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Redefining the Classics

Originally Published in Trailer Life Magazine

If there exists a classic pairing in the world of RVs, this is it. Fifty years ago the
Suburban was in a class by itself, probably didn’t start right up in sub-zero weather and
you would consider yourself fortunate to have power-assisted steering, never mind the
four-wheel steering available now. The Airstream would also look similar, but air
conditioning, an electronic-ignition water heater and a CD player were dreams for Buck
Rogers. Chevrolet’s Suburban 2500 essentially puts an eight-passenger bus on top of a
heavy-duty pickup frame. Standard engine is the 6-liter V-8 and the 8.1-liter is optional;
however, the 8.1-liter is not offered in conjunction with Quadrasteer. Despite its
6,600-pound weight and new engine, we were able to get 12 mpg while towing the trailer on
flat ground at 55 mph, and 15.5 mpg doing the same thing empty; the data panel shows
mileage that includes other driving conditions. The Airstream Safari from a distance looks
much like it did in the past. Only when you get closer do you pick up things such as Alcoa
aluminum wheels and an air conditioner on the roof. The basic construction of aluminum skin
and framing on steel frame rails, surrounded by riveted aluminum panels remains, as does
the sleek shape that improves aerodynamics and gave the Suburban a fuel-economy advantage
over the last basic box we towed. The Safari 28W is said to accommodate six: two in the 75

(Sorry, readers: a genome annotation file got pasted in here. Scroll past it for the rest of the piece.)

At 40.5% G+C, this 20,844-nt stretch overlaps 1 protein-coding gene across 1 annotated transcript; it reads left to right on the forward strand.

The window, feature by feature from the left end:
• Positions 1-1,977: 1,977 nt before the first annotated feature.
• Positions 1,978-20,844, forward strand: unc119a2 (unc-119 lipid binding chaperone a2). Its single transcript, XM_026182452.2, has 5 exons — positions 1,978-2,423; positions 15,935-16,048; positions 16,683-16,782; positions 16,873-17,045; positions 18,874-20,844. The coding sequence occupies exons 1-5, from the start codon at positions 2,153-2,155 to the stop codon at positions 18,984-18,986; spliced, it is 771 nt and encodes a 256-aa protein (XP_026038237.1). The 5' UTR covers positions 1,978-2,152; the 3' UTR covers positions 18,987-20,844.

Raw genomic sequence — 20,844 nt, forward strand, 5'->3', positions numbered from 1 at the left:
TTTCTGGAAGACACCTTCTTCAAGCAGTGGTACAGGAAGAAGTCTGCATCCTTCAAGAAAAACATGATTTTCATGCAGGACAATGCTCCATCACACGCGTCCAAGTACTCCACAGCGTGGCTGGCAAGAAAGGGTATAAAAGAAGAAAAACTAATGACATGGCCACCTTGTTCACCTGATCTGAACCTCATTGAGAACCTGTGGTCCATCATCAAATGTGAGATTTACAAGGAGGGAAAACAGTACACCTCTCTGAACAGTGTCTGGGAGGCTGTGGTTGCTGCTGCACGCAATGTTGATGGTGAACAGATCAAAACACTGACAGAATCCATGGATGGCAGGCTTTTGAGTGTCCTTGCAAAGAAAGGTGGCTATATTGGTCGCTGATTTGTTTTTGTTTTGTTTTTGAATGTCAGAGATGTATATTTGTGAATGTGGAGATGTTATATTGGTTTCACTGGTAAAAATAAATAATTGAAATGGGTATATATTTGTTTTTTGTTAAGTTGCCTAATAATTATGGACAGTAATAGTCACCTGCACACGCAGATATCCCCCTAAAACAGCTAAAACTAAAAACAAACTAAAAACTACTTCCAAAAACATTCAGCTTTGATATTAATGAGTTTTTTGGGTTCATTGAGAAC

x 60-inch bedroom queen, two on the 80 x 44-inch forward sofa, and two on the 76 x 42-inch
dinette. Assuming four of these occupants are kids this will work out, but if the kids are
full-size or the guests are adults, you’ll be more comfortable with four. In the
ever-expanding towable market, the Airstream Safari still feels, looks and tows more like
it was meant for such things than most others. It may not have a 42-inch plasma television,
but the view out of its large windows may do just as well, there is good livability for the
real estate it occupies, and the Airstream cachet is second to none. And the Suburban 2500
is still an ideal candidate for pulling it, making this classic combination as good today
as it was half a century ago. Pick up the July 2004 issue of Trailer Life for full test
impressions and details on Redefining the Classics — then subscribe to Trailer Life, so
you can stay informed on the latest tests, previews, tow vehicles, and technical and
RV-lifestyle information. Airstream, (937) 596-6111, airstream.com

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